“Reactions are hard to fake. Feedback is hard to give.” – Jake Knapp
User—or usability—tests can help validate a prototype, find issues in complex workflows, improve the user experience, and capture user feedback.
Combined with interviews, user tests can be a very effective way to learn about your users, prospects, or customers.
There are three main ways to conduct user tests:
- Moderated user testing (in-person): Participants come in one at a time in an office, in a lab, or in a coffee shop (in the case of guerilla testing). A moderator helps facilitate the tests.
- Moderated user testing (remote): The participant and moderator are in different locations. Screen sharing software like Zoom or Skype is used to help facilitate the tests.
- Unmoderated remote: Participants are either recruited through a platform like Loop11 or UserTesting, or they’re directed there to take part in the tests. Users are given tasks by the platform, which records their use of the product. This type of tests can be done quickly, and often for a fraction of the cost of in-person testing.
It’s generally a good idea to pick the approach that best matches your budget, the location of your ideal test participants, and how often you want to do user tests. As Erika Hall says: “Don’t use expensive testing—costly in money or time—to discover what you can find out with cheap tests.”
User tests are especially effective when they’re included in an iterative design or development process. Iterative processes allow you to test more often with fewer users, making changes between each series of tests.
Organizing Moderated User Testing
In famous research, usability thought leader Jakob Nielsen demonstrated that five users could help reveal 85% of all usability issues on a site. However, until you are comfortable with your ability to recruit—and weed out wrong-fit participants—you’ll probably want to recruit at least one extra participant per series. This will ensure that you can get all the data points you need for your tests.
Your tests will last 30-60 minutes, depending on whether you interview participants before the tests or not. It’s usually best to schedule all five (or six) tests on the same day, keeping a buffer of 30-45 minutes between tests.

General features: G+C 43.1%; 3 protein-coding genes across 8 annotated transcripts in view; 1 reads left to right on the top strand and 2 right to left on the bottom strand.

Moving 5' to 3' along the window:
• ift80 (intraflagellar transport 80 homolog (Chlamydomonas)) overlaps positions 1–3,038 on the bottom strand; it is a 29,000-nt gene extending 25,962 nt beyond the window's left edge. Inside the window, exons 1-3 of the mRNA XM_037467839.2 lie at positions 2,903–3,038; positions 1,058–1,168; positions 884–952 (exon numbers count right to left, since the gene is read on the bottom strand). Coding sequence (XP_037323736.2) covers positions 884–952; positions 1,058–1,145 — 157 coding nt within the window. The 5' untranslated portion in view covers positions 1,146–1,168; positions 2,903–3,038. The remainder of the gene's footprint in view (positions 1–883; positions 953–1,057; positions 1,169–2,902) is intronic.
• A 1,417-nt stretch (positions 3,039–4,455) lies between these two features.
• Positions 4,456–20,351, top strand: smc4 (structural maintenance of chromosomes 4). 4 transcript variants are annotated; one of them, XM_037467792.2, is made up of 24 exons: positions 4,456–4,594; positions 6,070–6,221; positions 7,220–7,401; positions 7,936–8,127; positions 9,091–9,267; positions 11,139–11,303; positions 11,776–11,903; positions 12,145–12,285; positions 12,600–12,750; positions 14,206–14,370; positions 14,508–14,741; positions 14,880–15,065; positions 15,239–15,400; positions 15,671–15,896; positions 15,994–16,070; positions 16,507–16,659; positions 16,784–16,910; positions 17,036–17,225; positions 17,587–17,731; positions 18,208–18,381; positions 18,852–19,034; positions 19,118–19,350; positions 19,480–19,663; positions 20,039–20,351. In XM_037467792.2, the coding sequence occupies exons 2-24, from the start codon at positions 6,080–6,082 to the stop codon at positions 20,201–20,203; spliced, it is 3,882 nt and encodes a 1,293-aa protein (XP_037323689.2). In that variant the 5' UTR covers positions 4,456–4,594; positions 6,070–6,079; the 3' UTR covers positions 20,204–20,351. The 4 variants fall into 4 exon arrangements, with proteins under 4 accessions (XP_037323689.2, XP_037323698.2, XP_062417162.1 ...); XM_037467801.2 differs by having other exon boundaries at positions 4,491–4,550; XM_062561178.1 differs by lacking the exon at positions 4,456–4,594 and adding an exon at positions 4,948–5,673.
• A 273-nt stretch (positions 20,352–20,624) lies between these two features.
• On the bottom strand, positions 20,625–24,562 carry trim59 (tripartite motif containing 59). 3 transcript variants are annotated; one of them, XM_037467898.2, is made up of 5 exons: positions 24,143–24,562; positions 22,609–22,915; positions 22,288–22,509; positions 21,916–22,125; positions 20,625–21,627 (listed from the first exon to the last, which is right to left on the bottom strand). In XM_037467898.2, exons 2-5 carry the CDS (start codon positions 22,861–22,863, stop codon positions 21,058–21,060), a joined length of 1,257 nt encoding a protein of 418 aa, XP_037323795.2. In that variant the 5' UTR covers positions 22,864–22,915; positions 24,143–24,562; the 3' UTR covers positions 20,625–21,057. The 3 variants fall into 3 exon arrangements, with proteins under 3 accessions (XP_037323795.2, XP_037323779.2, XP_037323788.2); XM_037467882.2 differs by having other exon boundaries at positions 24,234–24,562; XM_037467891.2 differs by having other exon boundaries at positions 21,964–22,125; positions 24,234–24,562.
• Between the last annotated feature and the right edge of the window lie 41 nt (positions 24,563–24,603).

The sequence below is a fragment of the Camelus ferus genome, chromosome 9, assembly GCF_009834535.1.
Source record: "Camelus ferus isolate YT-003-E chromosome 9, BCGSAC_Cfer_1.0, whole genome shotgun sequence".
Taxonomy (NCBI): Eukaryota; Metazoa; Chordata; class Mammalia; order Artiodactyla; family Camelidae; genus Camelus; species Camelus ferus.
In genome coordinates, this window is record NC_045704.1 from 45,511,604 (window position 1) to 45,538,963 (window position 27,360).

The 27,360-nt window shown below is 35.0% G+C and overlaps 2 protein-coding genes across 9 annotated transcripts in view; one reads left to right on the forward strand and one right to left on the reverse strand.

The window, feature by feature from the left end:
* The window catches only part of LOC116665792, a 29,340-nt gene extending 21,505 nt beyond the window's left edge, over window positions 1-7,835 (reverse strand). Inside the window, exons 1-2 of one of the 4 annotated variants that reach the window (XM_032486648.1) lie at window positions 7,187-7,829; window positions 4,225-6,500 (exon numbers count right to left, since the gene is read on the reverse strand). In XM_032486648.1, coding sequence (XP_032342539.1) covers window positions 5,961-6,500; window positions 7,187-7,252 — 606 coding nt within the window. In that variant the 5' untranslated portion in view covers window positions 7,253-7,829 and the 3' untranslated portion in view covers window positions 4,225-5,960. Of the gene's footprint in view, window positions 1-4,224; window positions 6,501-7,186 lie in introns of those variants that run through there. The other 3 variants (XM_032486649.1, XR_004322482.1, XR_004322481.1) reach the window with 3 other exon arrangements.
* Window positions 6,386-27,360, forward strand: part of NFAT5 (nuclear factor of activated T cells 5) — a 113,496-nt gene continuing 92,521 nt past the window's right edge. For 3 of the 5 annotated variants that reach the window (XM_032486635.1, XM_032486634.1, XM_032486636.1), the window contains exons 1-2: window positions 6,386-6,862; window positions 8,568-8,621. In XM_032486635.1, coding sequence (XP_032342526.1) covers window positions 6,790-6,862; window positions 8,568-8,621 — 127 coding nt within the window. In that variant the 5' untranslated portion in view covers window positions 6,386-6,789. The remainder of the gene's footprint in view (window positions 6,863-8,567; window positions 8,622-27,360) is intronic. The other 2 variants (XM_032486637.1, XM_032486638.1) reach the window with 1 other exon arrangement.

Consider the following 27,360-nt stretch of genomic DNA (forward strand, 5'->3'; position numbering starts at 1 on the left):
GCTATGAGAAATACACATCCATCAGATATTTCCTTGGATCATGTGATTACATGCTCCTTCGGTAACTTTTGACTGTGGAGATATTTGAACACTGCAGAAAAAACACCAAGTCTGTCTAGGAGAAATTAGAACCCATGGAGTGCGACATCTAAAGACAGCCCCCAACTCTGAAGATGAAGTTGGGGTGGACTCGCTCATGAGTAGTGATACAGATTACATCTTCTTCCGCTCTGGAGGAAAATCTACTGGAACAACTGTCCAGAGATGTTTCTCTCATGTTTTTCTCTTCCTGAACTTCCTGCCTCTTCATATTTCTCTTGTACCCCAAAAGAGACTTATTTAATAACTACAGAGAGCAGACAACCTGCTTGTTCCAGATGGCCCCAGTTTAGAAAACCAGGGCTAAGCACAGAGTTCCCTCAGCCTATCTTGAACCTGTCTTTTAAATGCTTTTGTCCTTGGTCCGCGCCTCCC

Pick a neutral location like a meeting room or a quiet space. Make sure that participants know exactly how to get to the facilities, and will have enough time to get there. Stressed participants make mistakes that they wouldn’t usually make.
Depending on the complexity of the tasks that you are hoping to test, you may be able to go through three or four tasks in 30 minutes. To make sure the timing works, consider doing a dry run with contacts or colleagues; people who haven’t been exposed to your product yet.
Tools like Lookback, Loop11, or ScreenFlow can be used to record both your participants’ screens—web or mobile—and their comments.
It’s often a good idea to split moderating responsibilities between a facilitator—sitting next to the participant—and a person who is taking notes in another room (or in the same room, but out of the participant’s field of view).
Code of Conduct for User Tests
It’s your responsibility to make sure that participants are comfortable. Let them adjust their seat and device, explore the desktop or homepage before the test begins, and have a leisurely read through the first task.
Explain that your goal is to learn how to improve the site or product, and that their feedback will only be used for this.
To ease the participants into the tests, begin with the simplest task. A quick success will help participants gain confidence.
Often, participants who encounter usability issues are quick to blame themselves rather than the product. Make sure participants understand that you’re testing the product, not them. There are no right or wrong answers.
As you go through the tests, make sure that you don’t react. Don’t help the participants unless there’s nothing more that can be learned from an issue.
Keep an even tone. Watch for verbal cues and body language. Ask questions to get participants to open up:
- I noticed you did ___. Can you tell me why? You can follow up on interesting behaviors observed during the tests to get a better understanding of the participant’s reasoning.
- Did you notice whether there was any other way to ___? You can ask users to understand why users chose one alternative over another.
- What do you think of ___? You can ask about specific aspects of the interface or product (icons, menus, text, etc). You’ll learn about elements that may be confusing to users.
Focus on what participants are doing, more than what they’re saying. Take note of contradictions. Keep track of task successes, failures, and partial successes.
Asking Follow Up Questions
Consider asking participants the Single Ease Question (SEQ) after they attempt each of your tasks.
After a test, consider asking clarifying questions:
- What were your overall impression of [ Product ]?
- What were the [ Best / Worst ] thing about [ Product ]? Why?
- What, if anything, surprised you about the experience?
- Why didn’t you use [ Feature ]?
- I saw you did [ Action ]. Can you tell me why?
- Did you notice that there was any other way to accomplish [ Task ]?
- How would you compare [ Product ] to [ Competitor’s Product ]?
- Can you think of any other product that resembles this one?
Compare your notes with those of the other note-taker. Create a list of issues. Rank them by importance and frequency. Any issues that caused task failures should be addressed as quickly as possible.
Alternatively, if you weren’t testing your own product, then any problems that you have identified could point to opportunities to improve over the competition.
This post in an excerpt from Solving Product. If you enjoyed the content, you'll love the new book. You can download the first 3 chapters here →.